I have just spent the last several weeks working as an American Dialect coach on an American ad being shot here in Sydney. I was involved throughout the production process of; initial auditions, callbacks, rehearsals and the entire shoot.

Overall my observations were that the kids (high school age) did amazingly well with the accent. I really believe that for that age group especially, the influence of American film and television is so present in their lives, that the accent has gotten into their subconscious without them even realizing it. Most of them had very little trouble tapping into those sounds pretty easily. There were several kids on set that were, not only working with the accent for the first time, but were on their first professional set. Having said that, they managed surprisingly well. But, having some built in skills for the American accent is as dangerous as it is advantageous. Falling into the same traps as many of my students, they get 70% of the way to nailing the accent with little effort. But with every single error exposing your authenticity, it’s that last 30% that makes or breaks you and where all your focus needs to be.

So with the pressure of a set…thousands of eyes on you at all times…the pressure of performing on cue and correctly every time…they did great. Especially when you consider that the American director not only had exceptionally high standards for the accent, but, not usually restricted by budget, shot dozens (sometimes over 50) takes of every shot .

I would say that, while it was my job to look after the accent I also found myself looking after the kids as well. I understand how much effort can go into getting your mouth around new sounds and to have to do take after take after take really took it out of the kids.

So if you find yourself on set working with a new accent, I would leave you with this.

1. In between each take roll your tongue and lips to help keep those muscles relaxed because once they start to fatigue- and they will- it’s hard to get them back.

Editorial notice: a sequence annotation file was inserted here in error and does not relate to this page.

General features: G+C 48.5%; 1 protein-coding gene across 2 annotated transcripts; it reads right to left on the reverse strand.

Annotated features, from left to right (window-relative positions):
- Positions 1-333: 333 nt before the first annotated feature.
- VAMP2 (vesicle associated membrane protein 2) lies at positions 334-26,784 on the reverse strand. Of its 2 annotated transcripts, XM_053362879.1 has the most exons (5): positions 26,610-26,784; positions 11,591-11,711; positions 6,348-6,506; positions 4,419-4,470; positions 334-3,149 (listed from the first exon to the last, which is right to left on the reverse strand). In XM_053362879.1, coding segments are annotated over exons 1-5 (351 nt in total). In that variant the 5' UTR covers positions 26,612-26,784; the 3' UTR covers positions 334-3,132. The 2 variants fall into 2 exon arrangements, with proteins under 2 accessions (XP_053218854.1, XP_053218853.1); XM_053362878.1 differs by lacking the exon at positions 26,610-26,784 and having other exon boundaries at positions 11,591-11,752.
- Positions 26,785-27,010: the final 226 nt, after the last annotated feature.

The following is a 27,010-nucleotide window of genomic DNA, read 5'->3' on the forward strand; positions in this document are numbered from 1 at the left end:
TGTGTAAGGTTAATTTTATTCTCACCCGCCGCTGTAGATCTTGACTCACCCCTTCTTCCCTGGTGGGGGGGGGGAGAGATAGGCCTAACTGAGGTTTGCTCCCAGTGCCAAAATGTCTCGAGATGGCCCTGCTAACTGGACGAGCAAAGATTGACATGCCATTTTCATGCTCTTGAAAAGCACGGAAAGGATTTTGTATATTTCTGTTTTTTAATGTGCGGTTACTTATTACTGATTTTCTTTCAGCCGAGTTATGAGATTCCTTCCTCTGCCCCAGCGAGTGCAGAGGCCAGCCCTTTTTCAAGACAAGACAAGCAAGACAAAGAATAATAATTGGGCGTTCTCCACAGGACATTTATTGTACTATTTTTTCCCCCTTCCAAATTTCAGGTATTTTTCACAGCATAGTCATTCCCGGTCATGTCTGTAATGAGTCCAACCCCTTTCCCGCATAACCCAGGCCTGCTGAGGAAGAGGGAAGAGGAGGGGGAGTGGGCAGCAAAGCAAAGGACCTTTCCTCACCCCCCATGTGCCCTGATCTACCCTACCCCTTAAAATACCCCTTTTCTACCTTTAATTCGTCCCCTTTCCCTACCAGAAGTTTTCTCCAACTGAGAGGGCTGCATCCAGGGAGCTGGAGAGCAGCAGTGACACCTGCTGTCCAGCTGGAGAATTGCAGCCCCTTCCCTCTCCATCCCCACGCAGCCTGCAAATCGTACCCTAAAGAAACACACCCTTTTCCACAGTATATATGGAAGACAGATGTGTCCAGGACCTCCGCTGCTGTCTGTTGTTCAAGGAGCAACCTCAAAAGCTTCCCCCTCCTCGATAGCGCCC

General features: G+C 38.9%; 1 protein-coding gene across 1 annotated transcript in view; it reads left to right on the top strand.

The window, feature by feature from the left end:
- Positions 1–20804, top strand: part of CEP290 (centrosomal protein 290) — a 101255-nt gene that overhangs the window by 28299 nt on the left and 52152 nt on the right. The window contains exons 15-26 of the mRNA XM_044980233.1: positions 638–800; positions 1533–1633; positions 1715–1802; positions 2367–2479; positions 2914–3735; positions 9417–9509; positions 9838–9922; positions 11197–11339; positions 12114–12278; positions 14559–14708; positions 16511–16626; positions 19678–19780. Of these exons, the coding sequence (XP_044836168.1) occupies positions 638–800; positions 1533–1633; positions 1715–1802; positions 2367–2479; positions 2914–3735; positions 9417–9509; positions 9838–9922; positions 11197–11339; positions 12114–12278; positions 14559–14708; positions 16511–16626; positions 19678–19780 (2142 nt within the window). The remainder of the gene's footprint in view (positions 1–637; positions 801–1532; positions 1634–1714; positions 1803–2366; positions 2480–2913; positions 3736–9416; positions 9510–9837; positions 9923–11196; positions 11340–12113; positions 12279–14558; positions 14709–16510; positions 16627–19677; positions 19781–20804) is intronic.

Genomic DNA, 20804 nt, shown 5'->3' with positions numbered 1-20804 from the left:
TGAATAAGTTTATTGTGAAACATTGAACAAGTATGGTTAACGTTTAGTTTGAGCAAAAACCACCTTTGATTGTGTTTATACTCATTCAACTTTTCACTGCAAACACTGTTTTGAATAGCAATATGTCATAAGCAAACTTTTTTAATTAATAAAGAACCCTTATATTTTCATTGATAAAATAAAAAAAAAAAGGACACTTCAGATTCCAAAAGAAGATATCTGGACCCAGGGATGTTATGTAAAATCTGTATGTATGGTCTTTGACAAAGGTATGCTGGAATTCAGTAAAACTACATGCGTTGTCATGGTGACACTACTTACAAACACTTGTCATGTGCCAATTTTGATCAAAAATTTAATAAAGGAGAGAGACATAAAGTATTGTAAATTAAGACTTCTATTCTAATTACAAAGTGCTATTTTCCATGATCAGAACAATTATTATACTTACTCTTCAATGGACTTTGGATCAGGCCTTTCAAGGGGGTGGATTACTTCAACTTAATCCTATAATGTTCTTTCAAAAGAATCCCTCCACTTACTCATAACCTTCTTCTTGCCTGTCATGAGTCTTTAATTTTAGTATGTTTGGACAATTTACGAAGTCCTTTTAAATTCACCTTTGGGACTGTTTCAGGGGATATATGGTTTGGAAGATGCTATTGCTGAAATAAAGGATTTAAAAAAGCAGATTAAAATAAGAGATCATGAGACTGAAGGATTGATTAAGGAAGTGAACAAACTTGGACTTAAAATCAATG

2. Know what to look for in yourself…are the sounds becoming more difficult to navigate in the mouth? Is your tongue getting thick? Are you stumbling over sounds that were easy earlier on? Is your brain starting to fizzle? All this means is that you are getting (rightfully) worn out. So your best bet is to ask for a 5 minute break, if it’s feasible, and eat something that will bring your blood sugar back up. If you don’t, you’re going to end up continuing to have to do endless takes because the accent isn’t as solid as it needs to be. As you tiredness spirals downwards, your accent will most likely continue to decrease in quality. So without a recharge or even the awareness that you need one, you’re essentially shooting yourself in the foot.

Please know that even with the pressure of a set, everybody on set wants you to do well. Your professional obligation is to look after yourself so you can perform your role to the best of your ability.

In a nutshell: Near enough is nowhere near good enough with the accent. Executing it flawlessly is a tough gig that requires continuous focus and effort. Watch for mental AND mouth fatigue when working long hours in the accent. The more tired you are the more mistakes you’ll make. Watch this space for more cool tips coming your way.